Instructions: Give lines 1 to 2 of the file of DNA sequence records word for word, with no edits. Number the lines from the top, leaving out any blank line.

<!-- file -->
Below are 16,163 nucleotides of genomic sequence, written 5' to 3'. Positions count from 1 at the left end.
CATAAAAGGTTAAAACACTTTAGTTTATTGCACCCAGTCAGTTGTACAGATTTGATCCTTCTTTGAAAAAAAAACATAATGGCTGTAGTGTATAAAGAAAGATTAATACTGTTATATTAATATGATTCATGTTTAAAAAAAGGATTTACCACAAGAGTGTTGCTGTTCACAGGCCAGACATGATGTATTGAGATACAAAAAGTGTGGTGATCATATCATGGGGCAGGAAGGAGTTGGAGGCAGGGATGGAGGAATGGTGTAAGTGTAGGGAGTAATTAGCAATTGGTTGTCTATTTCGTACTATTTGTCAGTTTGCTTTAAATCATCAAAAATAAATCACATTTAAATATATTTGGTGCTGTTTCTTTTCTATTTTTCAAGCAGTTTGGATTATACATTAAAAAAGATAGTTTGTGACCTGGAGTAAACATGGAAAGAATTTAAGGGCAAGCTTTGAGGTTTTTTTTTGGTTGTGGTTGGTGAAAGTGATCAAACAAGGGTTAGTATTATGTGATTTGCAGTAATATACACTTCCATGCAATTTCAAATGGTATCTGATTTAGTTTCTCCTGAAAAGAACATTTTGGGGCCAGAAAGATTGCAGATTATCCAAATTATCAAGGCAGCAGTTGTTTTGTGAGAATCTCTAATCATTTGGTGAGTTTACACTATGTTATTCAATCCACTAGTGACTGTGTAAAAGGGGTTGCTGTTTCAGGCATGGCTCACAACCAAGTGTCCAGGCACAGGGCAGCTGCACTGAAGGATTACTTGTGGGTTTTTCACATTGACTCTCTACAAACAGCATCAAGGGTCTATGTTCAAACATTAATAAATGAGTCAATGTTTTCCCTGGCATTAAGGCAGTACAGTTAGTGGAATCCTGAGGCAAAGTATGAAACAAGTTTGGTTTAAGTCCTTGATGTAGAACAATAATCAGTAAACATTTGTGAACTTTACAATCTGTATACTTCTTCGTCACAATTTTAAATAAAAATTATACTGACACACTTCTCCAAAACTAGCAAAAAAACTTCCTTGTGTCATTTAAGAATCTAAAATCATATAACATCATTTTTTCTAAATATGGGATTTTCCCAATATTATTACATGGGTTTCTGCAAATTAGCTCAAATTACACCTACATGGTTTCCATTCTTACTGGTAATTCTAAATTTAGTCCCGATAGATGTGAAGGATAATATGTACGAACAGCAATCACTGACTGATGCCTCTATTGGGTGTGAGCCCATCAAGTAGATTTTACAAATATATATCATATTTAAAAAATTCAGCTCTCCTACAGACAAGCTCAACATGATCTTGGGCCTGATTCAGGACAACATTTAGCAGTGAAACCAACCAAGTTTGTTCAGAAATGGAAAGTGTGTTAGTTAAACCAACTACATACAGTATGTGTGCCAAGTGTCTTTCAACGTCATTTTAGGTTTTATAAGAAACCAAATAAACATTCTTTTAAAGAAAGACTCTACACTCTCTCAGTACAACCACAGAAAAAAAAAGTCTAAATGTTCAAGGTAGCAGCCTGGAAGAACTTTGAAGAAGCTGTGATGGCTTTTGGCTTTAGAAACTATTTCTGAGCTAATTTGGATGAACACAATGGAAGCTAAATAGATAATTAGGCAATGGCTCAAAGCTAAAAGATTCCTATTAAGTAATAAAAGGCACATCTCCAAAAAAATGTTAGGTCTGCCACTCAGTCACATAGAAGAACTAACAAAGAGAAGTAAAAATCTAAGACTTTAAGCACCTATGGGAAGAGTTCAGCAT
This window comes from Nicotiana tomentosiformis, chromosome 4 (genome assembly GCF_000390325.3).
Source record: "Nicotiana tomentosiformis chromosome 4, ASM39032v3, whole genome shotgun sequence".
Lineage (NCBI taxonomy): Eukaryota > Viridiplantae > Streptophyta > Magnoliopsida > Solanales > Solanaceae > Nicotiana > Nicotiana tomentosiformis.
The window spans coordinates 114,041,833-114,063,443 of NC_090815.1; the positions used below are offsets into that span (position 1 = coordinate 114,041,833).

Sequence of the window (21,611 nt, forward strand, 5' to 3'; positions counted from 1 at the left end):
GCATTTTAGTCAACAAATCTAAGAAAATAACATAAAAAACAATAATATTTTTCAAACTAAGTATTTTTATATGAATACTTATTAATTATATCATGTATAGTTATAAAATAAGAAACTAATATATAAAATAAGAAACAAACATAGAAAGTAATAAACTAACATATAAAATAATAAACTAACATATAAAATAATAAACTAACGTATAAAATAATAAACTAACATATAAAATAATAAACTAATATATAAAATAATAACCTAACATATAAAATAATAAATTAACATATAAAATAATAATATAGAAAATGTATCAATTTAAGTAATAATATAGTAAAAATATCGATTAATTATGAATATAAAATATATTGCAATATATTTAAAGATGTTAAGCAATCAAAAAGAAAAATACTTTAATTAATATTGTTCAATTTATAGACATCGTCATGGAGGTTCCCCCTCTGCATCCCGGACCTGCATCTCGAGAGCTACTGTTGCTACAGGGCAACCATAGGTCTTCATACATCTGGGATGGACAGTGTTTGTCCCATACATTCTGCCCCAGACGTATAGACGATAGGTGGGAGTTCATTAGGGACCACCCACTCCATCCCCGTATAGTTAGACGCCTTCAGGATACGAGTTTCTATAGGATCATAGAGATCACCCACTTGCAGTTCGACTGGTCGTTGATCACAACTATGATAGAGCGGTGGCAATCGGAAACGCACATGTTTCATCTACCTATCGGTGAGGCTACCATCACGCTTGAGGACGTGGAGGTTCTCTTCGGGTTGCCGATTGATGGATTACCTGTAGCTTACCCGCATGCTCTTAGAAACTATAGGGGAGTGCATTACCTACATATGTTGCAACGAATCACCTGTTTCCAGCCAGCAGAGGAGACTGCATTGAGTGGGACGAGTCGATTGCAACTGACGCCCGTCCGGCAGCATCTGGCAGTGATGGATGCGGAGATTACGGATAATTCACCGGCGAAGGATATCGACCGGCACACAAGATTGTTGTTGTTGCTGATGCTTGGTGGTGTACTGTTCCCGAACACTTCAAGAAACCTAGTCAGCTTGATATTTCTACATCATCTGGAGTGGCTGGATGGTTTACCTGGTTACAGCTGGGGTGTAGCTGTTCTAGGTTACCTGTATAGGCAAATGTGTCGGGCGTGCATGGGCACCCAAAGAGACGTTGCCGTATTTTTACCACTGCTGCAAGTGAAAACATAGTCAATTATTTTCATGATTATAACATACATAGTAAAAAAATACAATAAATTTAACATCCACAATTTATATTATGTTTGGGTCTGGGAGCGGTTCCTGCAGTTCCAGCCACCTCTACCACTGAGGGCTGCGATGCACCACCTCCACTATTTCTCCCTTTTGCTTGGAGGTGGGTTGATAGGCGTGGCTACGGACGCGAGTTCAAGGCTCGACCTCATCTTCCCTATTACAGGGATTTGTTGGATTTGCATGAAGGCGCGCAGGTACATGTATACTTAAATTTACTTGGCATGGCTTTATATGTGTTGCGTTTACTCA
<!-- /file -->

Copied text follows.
Below are 16,163 nucleotides of genomic sequence, written 5' to 3'. Positions count from 1 at the left end.
CATAAAAGGTTAAAACACTTTAGTTTATTGCACCCAGTCAGTTGTACAGATTTGATCCTTCTTTGAAAAAAAAACATAATGGCTGTAGTGTATAAAGAAAGATTAATACTGTTATATTAATATGATTCATGTTTAAAAAAAGGATTTACCACAAGAGTGTTGCTGTTCACAGGCCAGACATGATGTATTGAGATACAAAAAGTGTGGTGATCATATCATGGGGCAGGAAGGAGTTGGAGGCAGGGATGGAGGAATGGTGTAAGTGTAGGGAGTAATTAGCAATTGGTTGTCTATTTCGTACTATTTGTCAGTTTGCTTTAAATCATCAAAAATAAATCACATTTAAATATATTTGGTGCTGTTTCTTTTCTATTTTTCAAGCAGTTTGGATTATACATTAAAAAAGATAGTTTGTGACCTGGAGTAAACATGGAAAGAATTTAAGGGCAAGCTTTGAGGTTTTTTTTTGGTTGTGGTTGGTGAAAGTGATCAAACAAGGGTTAGTATTATGTGATTTGCAGTAATATACACTTCCATGCAATTTCAAATGGTATCTGATTTAGTTTCTCCTGAAAAGAACATTTTGGGGCCAGAAAGATTGCAGATTATCCAAATTATCAAGGCAGCAGTTGTTTTGTGAGAATCTCTAATCATTTGGTGAGTTTACACTATGTTATTCAATCCACTAGTGACTGTGTAAAAGGGGTTGCTGTTTCAGGCATGGCTCACAACCAAGTGTCCAGGCACAGGGCAGCTGCACTGAAGGATTACTTGTGGGTTTTTCACATTGACTCTCTACAAACAGCATCAAGGGTCTATGTTCAAACATTAATAAATGAGTCAATGTTTTCCCTGGCATTAAGGCAGTACAGTTAGTGGAATCCTGAGGCAAAGTATGAAACAAGTTTGGTTTAAGTCCTTGATGTAGAACAATAATCAGTAAACATTTGTGAACTTTACAATCTGTATACTTCTTCGTCACAATTTTAAATAAAAATTATACTGACACACTTCTCCAAAACTAGCAAAAAAACTTCCTTGTGTCATTTAAGAATCTAAAATCATATAACATCATTTTTTCTAAATATGGGATTTTCCCAATATTATTACATGGGTTTCTGCAAATTAGCTCAAATTACACCTACATGGTTTCCATTCTTACTGGTAATTCTAAATTTAGTCCCGATAGATGTGAAGGATAATATGTACGAACAGCAATCACTGACTGATGCCTCTATTGGGTGTGAGCCCATCAAGTAGATTTTACAAATATATATCATATTTAAAAAATTCAGCTCTCCTACAGACAAGCTCAACATGATCTTGGGCCTGATTCAGGACAACATTTAGCAGTGAAACCAACCAAGTTTGTTCAGAAATGGAAAGTGTGTTAGTTAAACCAACTACATACAGTATGTGTGCCAAGTGTCTTTCAACGTCATTTTAGGTTTTATAAGAAACCAAATAAACATTCTTTTAAAGAAAGACTCTACACTCTCTCAGTACAACCACAGAAAAAAAAAGTCTAAATGTTCAAGGTAGCAGCCTGGAAGAACTTTGAAGAAGCTGTGATGGCTTTTGGCTTTAGAAACTATTTCTGAGCTAATTTGGATGAACACAATGGAAGCTAAATAGATAATTAGGCAATGGCTCAAAGCTAAAAGATTCCTATTAAGTAATAAAAGGCACATCTCCAAAAAAATGTTAGGTCTGCCACTCAGTCACATAGAAGAACTAACAAAGAGAAGTAAAAATCTAAGACTTTAAGCACCTATGGGAAGAGTTCAGCAT